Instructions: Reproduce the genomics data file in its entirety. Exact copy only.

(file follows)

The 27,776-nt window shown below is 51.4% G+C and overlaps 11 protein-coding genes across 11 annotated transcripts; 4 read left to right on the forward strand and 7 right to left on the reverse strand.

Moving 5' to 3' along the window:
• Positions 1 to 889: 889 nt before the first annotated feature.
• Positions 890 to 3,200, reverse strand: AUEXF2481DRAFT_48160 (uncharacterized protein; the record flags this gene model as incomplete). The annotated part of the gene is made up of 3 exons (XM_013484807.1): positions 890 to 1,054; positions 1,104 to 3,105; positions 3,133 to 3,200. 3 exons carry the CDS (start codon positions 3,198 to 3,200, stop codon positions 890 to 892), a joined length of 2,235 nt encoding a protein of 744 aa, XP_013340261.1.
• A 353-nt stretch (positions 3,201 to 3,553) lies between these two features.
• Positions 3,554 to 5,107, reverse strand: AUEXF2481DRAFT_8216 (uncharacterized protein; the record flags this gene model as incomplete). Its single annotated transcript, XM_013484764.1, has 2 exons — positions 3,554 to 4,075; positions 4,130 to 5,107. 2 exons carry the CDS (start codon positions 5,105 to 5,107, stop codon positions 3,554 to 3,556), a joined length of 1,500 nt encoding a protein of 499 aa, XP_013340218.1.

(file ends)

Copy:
The 27,776-nt window shown below is 51.4% G+C and overlaps 11 protein-coding genes across 11 annotated transcripts; 4 read left to right on the forward strand and 7 right to left on the reverse strand.

Moving 5' to 3' along the window:
• Positions 1 to 889: 889 nt before the first annotated feature.
• Positions 890 to 3,200, reverse strand: AUEXF2481DRAFT_48160 (uncharacterized protein; the record flags this gene model as incomplete). The annotated part of the gene is made up of 3 exons (XM_013484807.1): positions 890 to 1,054; positions 1,104 to 3,105; positions 3,133 to 3,200. 3 exons carry the CDS (start codon positions 3,198 to 3,200, stop codon positions 890 to 892), a joined length of 2,235 nt encoding a protein of 744 aa, XP_013340261.1.
• A 353-nt stretch (positions 3,201 to 3,553) lies between these two features.
• Positions 3,554 to 5,107, reverse strand: AUEXF2481DRAFT_8216 (uncharacterized protein; the record flags this gene model as incomplete). Its single annotated transcript, XM_013484764.1, has 2 exons — positions 3,554 to 4,075; positions 4,130 to 5,107. 2 exons carry the CDS (start codon positions 5,105 to 5,107, stop codon positions 3,554 to 3,556), a joined length of 1,500 nt encoding a protein of 499 aa, XP_013340218.1.